Positive Aspects of Peer Pressure
- Teen Perspectives on Peer Pressure
- 10 Ways You Can Help Your Child Cope With Peer Pressure
- Development of Peer Relationships and Interpersonal Understandings
- Peer Relations in Middle Childhood
- Children's Peer Relationships
- Peer Group Influence
When you hear the word “peer pressure,” what do you think about? Drugs, stealing, bullying, maybe? But, what about the positive aspects of peer pressure? The pressure to conform isn't necessarily negative.
Let me give you an example. My friends and I were at the skate park the other day and a couple of them were “dropping in,” or going off a steep ramp. These ramps are usually the biggest attraction at skate parks, but they can also be intimidating. I stood up at the top of the ramp. It looked a lot steeper there than from the ground. I didn't feel confident enough to take the plunge, and was about to call it quits when my friends’ pressure from below convinced me to give it a try. I was still scared, but managed to go through with it. It was a ton of fun. And it was all thanks to my friends’ pressure.
There are many things that, left to our own devices, we wouldn’t try. I know that a lot of my friends have done things they wouldn’t do without peer pressure. Sure, some of that is negative, like bullying, but in my experience the vast majority is positive. If it weren't for peer pressure, lots of my friends would have spent much of last year slumped on the couch. Instead, I joined the track team with some guys and we pressured a bunch of others to join so we'd have more friends on the team. They didn't even like to run, but they succumbed to the pressure. We all ended up having a great time.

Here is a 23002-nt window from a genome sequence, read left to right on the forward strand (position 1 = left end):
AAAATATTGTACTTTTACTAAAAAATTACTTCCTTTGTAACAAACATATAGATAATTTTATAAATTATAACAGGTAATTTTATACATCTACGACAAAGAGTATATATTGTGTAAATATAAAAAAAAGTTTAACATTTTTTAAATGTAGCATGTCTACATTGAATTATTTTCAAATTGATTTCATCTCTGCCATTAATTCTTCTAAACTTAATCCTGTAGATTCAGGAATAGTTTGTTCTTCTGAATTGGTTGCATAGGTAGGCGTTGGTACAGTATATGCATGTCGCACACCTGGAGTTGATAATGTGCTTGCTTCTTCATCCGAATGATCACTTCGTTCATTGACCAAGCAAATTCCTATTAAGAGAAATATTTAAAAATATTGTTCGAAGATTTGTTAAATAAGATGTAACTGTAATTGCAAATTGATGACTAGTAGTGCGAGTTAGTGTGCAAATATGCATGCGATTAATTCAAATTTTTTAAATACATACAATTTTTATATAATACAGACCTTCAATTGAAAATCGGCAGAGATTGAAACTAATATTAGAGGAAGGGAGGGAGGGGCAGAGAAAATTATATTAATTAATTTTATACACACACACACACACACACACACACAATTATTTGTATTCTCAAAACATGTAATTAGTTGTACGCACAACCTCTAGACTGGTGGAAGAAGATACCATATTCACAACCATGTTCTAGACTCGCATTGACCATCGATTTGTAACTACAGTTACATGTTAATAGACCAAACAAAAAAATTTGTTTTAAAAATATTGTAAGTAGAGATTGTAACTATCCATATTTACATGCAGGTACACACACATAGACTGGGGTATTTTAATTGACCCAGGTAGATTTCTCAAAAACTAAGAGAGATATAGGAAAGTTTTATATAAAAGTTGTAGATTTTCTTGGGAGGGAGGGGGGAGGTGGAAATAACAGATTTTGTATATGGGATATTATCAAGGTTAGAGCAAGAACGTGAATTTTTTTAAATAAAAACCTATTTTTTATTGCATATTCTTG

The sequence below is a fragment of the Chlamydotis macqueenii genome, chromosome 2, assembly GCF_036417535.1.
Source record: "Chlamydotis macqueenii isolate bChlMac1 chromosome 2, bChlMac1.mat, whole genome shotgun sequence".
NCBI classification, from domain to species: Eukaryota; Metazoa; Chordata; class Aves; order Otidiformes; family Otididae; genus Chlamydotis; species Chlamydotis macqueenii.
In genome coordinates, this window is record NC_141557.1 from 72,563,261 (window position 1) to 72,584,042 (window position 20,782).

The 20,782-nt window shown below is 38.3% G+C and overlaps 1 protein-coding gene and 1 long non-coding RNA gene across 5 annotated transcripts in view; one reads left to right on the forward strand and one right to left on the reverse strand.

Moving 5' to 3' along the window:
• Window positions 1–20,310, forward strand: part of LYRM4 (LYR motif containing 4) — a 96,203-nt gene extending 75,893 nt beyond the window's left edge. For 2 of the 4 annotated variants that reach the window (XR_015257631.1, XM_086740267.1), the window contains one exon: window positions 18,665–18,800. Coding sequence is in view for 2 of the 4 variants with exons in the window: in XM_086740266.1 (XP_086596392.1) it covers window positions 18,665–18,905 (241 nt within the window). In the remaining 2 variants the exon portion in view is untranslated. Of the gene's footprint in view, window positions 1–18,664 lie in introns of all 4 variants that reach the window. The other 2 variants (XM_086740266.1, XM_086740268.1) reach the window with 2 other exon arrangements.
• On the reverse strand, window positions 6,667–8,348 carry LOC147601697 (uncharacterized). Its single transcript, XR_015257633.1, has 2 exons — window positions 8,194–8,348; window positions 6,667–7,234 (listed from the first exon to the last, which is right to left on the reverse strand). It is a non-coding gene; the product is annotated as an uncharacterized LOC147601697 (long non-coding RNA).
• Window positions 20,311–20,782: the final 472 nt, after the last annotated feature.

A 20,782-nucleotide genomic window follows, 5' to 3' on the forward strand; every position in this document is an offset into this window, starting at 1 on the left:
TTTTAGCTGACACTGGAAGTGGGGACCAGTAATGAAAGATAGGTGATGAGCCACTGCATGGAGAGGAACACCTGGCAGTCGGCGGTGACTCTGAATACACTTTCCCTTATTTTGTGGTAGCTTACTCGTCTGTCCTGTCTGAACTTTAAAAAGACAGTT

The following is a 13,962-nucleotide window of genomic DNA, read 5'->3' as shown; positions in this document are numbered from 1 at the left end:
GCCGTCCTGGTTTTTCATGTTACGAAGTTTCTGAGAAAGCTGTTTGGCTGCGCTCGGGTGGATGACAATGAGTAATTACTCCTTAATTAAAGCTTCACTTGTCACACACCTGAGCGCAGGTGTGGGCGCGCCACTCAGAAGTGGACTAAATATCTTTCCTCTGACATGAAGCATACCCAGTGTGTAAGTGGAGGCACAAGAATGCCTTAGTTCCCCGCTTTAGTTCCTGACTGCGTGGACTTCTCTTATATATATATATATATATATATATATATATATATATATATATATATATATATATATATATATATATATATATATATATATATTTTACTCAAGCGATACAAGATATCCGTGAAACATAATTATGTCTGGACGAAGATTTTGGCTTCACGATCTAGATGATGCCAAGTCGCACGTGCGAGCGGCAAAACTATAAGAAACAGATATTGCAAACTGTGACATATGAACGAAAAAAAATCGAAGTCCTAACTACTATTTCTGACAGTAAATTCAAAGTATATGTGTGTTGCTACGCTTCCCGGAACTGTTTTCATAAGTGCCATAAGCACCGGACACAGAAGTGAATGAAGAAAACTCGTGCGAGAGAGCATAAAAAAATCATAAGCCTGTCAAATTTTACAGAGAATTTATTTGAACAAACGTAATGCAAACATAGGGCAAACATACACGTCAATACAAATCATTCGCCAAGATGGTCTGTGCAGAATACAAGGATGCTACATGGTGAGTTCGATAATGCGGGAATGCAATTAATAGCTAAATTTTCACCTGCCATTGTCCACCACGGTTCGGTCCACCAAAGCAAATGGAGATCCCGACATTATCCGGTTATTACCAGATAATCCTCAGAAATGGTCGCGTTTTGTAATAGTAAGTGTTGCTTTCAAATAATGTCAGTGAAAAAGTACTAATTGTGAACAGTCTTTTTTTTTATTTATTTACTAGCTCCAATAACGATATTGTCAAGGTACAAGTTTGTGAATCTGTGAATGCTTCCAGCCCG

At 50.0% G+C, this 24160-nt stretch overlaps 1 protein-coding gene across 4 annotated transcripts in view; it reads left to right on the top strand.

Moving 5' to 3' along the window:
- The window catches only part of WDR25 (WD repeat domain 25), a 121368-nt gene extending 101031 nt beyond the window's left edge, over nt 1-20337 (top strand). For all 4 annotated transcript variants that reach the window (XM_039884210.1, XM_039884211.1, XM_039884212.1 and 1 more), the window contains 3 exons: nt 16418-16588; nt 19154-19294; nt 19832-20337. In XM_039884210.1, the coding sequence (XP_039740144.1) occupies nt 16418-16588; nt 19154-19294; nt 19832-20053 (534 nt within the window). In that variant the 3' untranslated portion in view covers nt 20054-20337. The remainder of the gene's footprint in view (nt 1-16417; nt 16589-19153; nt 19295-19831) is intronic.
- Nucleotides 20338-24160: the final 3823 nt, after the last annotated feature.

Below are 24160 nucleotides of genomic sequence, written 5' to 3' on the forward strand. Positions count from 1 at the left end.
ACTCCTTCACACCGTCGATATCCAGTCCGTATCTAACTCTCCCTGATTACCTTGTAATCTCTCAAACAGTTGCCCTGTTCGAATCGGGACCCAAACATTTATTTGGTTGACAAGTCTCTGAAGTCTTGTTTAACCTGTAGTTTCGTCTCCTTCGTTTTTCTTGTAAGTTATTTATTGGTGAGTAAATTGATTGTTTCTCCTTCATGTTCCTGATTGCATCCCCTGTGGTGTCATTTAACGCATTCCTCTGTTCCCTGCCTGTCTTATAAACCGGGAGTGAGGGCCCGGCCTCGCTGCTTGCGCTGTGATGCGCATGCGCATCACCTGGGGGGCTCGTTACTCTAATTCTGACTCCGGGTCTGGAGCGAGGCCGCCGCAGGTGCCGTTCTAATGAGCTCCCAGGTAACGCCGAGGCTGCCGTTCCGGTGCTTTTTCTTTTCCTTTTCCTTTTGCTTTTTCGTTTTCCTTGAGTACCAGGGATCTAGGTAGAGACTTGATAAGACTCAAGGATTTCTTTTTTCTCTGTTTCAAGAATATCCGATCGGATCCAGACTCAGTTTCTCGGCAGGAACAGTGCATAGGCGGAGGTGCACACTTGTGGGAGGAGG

Our parents are overly concerned about “peer pressure.” Before we go out, they’ll lecture us about the dangers. I understand their worries: they don’t want us smoking, stealing, having sex or vandalizing buildings. But, it’s unrealistic to tell us not to succumb to peer pressure when the most likely form of peer pressure we’ll experience is “C’mon, dance!”
To keep us safe, just set out some concrete, reasonable rules. For example, if we’re going to the skate park, tell us to wear our helmet. Don’t expect us to bulk up with wrist guards, kneepads and elbow-pads. If you send us out with all those expectations, we’re likely to abandon it all (even the helmet). You also have to trust our common sense: you’ve raised us well, so there’s no need to give us an hour lecture on why drugs are bad. This will leave us with resentment—the last thing you want us to have. Most of all, relax. You've done your job. We know right from wrong and good from bad. As long as we're in a relatively safe environment you don’t need to worry about peer pressure. More often than not, it's a good thing.